O give thanks unto the Lord for He is good, His mercy endures forever (1 Chr 16:34). Beautiful Savior Lutheran Church - Winnipeg, MB
When God breathes...
"When God breathes... "
Based on John 15:26-27; 16:4b-15
Preached on Pentecost - May 27, 2012
Click on the Play button
to listen to the Sermon.
Fellow baptized saints, do you like breathing? I can see some heads nodding. Some a little more forceful than others. I guess that's a good thing. What a question eh? If you ever want to get a group of people to find common ground, that's where you start. Do you like breathing?
Yeah, I guess, Yeah, I guess I like breathing. Yeah, I agree, breathing is good. I still haven't met someone who doesn't like it. Uh uh, don't like it. Never did. Never will.
Nope, breathing can never be overrated. Not enough good things can be said about breathing. No one has ever wasted their breath when speaking well of breathing.
But enough talking about it, let's do it. Everyone take a deep breath. In through the nose, out through the mouth. Feels good, doesn't it? Getting that fresh oxygen down to the bottom of your lungs, and releasing all that carbon dioxide. The stress, the tension and all sorts of other things seem to go out with it. Makes you feel like you're alive.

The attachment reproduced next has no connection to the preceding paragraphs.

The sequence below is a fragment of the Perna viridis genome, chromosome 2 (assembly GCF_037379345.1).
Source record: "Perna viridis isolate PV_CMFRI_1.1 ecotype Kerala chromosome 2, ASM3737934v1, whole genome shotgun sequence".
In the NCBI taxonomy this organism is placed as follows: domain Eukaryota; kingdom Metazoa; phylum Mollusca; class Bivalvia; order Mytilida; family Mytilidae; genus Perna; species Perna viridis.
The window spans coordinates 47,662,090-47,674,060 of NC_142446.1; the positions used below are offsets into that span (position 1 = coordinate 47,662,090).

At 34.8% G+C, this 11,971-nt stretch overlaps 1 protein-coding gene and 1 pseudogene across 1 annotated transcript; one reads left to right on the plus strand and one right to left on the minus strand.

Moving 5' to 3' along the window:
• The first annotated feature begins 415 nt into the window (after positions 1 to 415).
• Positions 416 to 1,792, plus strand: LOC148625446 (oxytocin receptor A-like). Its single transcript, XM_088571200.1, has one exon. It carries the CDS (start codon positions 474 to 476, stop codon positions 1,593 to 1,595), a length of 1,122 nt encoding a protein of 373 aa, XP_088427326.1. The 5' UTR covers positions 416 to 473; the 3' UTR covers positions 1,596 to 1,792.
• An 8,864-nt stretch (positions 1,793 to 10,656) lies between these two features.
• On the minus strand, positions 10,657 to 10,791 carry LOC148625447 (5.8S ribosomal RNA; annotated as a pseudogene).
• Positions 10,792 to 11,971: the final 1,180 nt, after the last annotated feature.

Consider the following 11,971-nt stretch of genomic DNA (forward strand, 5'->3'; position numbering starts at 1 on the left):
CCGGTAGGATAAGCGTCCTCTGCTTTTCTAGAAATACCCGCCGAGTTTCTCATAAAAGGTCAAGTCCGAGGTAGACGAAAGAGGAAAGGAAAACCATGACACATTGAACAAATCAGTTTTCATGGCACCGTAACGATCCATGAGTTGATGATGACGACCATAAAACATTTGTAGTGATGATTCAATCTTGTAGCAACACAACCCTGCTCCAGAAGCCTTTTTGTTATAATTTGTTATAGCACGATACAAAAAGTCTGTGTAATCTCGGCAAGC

Today, we are going to do a lot of breathing. I heard some sighs over here. We are going to look at how this act of breathing might be compared to the way the Holy Spirit works. We hear very little about this Third person of the Trinity, but on Pentecost we get this Gospel reading in which Jesus teaches us all about how the Holy Spirit is involved in our salvation. Christ is going to teach us about what the Spirit of God does in our lives, and breathing is an excellent illustration to help us understand.
Inhale - exhale - Everyone take another deep breath. Did you know the Greek word for Spirit is the same word for breath? The Greek word is pneuma. It means spirit or breath. God the Holy Spirit is like the breath of God. You may even recall after His resurrection, Jesus breathed on His disciples and said, "Receive the Holy Spirit." Breathing and Spirit always seem to go hand in hand in the Scriptures.